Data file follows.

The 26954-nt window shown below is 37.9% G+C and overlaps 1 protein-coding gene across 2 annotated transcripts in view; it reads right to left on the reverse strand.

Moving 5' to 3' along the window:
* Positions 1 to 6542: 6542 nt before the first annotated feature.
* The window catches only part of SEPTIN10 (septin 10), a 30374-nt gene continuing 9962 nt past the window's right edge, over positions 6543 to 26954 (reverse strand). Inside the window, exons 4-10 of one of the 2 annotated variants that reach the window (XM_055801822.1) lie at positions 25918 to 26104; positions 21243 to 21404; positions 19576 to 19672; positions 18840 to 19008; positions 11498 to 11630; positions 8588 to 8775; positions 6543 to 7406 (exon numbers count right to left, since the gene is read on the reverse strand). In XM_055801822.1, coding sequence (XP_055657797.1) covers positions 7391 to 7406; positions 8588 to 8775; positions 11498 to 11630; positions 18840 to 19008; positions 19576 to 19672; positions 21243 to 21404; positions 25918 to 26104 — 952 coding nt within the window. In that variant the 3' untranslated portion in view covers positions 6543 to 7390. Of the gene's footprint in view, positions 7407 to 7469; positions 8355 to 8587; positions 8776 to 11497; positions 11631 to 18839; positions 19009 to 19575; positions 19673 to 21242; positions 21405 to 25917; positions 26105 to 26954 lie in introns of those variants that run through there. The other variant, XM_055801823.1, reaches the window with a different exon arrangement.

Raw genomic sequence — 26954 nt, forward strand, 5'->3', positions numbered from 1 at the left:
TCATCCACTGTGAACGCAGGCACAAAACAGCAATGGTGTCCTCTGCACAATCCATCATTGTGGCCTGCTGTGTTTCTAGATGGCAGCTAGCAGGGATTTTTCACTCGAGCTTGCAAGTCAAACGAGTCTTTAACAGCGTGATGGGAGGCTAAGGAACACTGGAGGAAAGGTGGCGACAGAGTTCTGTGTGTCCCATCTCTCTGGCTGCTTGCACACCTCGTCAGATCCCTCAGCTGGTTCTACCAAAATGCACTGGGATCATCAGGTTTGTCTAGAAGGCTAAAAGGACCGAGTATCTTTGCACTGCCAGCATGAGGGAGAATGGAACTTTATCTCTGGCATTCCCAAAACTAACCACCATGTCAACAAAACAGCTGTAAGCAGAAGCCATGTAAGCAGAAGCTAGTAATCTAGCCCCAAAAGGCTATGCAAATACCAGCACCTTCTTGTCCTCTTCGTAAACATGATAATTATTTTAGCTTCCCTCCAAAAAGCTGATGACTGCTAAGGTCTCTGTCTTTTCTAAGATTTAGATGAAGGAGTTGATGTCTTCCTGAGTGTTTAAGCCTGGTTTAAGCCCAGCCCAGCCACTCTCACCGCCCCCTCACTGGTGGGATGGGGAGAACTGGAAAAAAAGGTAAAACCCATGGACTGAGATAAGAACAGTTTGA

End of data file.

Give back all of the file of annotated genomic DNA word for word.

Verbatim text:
The 26954-nt window shown below is 37.9% G+C and overlaps 1 protein-coding gene across 2 annotated transcripts in view; it reads right to left on the reverse strand.

Moving 5' to 3' along the window:
* Positions 1 to 6542: 6542 nt before the first annotated feature.
* The window catches only part of SEPTIN10 (septin 10), a 30374-nt gene continuing 9962 nt past the window's right edge, over positions 6543 to 26954 (reverse strand). Inside the window, exons 4-10 of one of the 2 annotated variants that reach the window (XM_055801822.1) lie at positions 25918 to 26104; positions 21243 to 21404; positions 19576 to 19672; positions 18840 to 19008; positions 11498 to 11630; positions 8588 to 8775; positions 6543 to 7406 (exon numbers count right to left, since the gene is read on the reverse strand). In XM_055801822.1, coding sequence (XP_055657797.1) covers positions 7391 to 7406; positions 8588 to 8775; positions 11498 to 11630; positions 18840 to 19008; positions 19576 to 19672; positions 21243 to 21404; positions 25918 to 26104 — 952 coding nt within the window. In that variant the 3' untranslated portion in view covers positions 6543 to 7390. Of the gene's footprint in view, positions 7407 to 7469; positions 8355 to 8587; positions 8776 to 11497; positions 11631 to 18839; positions 19009 to 19575; positions 19673 to 21242; positions 21405 to 25917; positions 26105 to 26954 lie in introns of those variants that run through there. The other variant, XM_055801823.1, reaches the window with a different exon arrangement.

Raw genomic sequence — 26954 nt, forward strand, 5'->3', positions numbered from 1 at the left:
TCATCCACTGTGAACGCAGGCACAAAACAGCAATGGTGTCCTCTGCACAATCCATCATTGTGGCCTGCTGTGTTTCTAGATGGCAGCTAGCAGGGATTTTTCACTCGAGCTTGCAAGTCAAACGAGTCTTTAACAGCGTGATGGGAGGCTAAGGAACACTGGAGGAAAGGTGGCGACAGAGTTCTGTGTGTCCCATCTCTCTGGCTGCTTGCACACCTCGTCAGATCCCTCAGCTGGTTCTACCAAAATGCACTGGGATCATCAGGTTTGTCTAGAAGGCTAAAAGGACCGAGTATCTTTGCACTGCCAGCATGAGGGAGAATGGAACTTTATCTCTGGCATTCCCAAAACTAACCACCATGTCAACAAAACAGCTGTAAGCAGAAGCCATGTAAGCAGAAGCTAGTAATCTAGCCCCAAAAGGCTATGCAAATACCAGCACCTTCTTGTCCTCTTCGTAAACATGATAATTATTTTAGCTTCCCTCCAAAAAGCTGATGACTGCTAAGGTCTCTGTCTTTTCTAAGATTTAGATGAAGGAGTTGATGTCTTCCTGAGTGTTTAAGCCTGGTTTAAGCCCAGCCCAGCCACTCTCACCGCCCCCTCACTGGTGGGATGGGGAGAACTGGAAAAAAAGGTAAAACCCATGGACTGAGATAAGAACAGTTTGA